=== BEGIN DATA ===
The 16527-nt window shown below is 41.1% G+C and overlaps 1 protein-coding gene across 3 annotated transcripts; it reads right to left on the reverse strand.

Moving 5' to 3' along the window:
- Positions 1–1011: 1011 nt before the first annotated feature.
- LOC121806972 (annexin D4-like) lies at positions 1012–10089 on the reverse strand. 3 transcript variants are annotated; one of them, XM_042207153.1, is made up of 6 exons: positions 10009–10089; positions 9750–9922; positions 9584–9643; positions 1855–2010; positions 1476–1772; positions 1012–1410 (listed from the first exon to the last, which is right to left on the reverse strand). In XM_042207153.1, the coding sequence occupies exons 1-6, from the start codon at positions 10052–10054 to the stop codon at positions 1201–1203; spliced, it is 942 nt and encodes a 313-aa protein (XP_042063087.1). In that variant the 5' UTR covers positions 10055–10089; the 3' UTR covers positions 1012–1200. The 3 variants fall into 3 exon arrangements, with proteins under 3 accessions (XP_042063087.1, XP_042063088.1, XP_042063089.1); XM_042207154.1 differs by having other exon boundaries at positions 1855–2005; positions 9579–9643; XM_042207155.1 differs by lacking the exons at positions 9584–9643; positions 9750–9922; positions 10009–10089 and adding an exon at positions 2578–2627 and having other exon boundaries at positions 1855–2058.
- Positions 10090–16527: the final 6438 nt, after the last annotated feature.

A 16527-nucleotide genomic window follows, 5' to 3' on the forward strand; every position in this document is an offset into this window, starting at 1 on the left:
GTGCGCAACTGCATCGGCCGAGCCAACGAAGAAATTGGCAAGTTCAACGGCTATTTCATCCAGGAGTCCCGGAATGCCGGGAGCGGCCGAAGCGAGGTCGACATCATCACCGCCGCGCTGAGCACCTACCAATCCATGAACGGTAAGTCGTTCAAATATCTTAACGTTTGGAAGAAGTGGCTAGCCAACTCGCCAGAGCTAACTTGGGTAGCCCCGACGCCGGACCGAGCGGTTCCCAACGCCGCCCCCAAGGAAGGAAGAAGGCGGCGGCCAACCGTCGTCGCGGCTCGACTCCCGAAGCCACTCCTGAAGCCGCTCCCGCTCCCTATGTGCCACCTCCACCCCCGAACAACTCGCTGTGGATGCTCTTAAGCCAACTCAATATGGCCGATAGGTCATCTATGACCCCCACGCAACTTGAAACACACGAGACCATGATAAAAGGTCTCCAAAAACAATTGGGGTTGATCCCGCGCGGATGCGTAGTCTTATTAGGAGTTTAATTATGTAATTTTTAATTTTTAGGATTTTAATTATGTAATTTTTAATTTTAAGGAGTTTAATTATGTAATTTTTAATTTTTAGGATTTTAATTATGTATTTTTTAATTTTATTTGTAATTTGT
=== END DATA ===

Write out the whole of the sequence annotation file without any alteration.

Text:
The 16527-nt window shown below is 41.1% G+C and overlaps 1 protein-coding gene across 3 annotated transcripts; it reads right to left on the reverse strand.

Moving 5' to 3' along the window:
- Positions 1–1011: 1011 nt before the first annotated feature.
- LOC121806972 (annexin D4-like) lies at positions 1012–10089 on the reverse strand. 3 transcript variants are annotated; one of them, XM_042207153.1, is made up of 6 exons: positions 10009–10089; positions 9750–9922; positions 9584–9643; positions 1855–2010; positions 1476–1772; positions 1012–1410 (listed from the first exon to the last, which is right to left on the reverse strand). In XM_042207153.1, the coding sequence occupies exons 1-6, from the start codon at positions 10052–10054 to the stop codon at positions 1201–1203; spliced, it is 942 nt and encodes a 313-aa protein (XP_042063087.1). In that variant the 5' UTR covers positions 10055–10089; the 3' UTR covers positions 1012–1200. The 3 variants fall into 3 exon arrangements, with proteins under 3 accessions (XP_042063087.1, XP_042063088.1, XP_042063089.1); XM_042207154.1 differs by having other exon boundaries at positions 1855–2005; positions 9579–9643; XM_042207155.1 differs by lacking the exons at positions 9584–9643; positions 9750–9922; positions 10009–10089 and adding an exon at positions 2578–2627 and having other exon boundaries at positions 1855–2058.
- Positions 10090–16527: the final 6438 nt, after the last annotated feature.

A 16527-nucleotide genomic window follows, 5' to 3' on the forward strand; every position in this document is an offset into this window, starting at 1 on the left:
GTGCGCAACTGCATCGGCCGAGCCAACGAAGAAATTGGCAAGTTCAACGGCTATTTCATCCAGGAGTCCCGGAATGCCGGGAGCGGCCGAAGCGAGGTCGACATCATCACCGCCGCGCTGAGCACCTACCAATCCATGAACGGTAAGTCGTTCAAATATCTTAACGTTTGGAAGAAGTGGCTAGCCAACTCGCCAGAGCTAACTTGGGTAGCCCCGACGCCGGACCGAGCGGTTCCCAACGCCGCCCCCAAGGAAGGAAGAAGGCGGCGGCCAACCGTCGTCGCGGCTCGACTCCCGAAGCCACTCCTGAAGCCGCTCCCGCTCCCTATGTGCCACCTCCACCCCCGAACAACTCGCTGTGGATGCTCTTAAGCCAACTCAATATGGCCGATAGGTCATCTATGACCCCCACGCAACTTGAAACACACGAGACCATGATAAAAGGTCTCCAAAAACAATTGGGGTTGATCCCGCGCGGATGCGTAGTCTTATTAGGAGTTTAATTATGTAATTTTTAATTTTTAGGATTTTAATTATGTAATTTTTAATTTTAAGGAGTTTAATTATGTAATTTTTAATTTTTAGGATTTTAATTATGTATTTTTTAATTTTATTTGTAATTTGT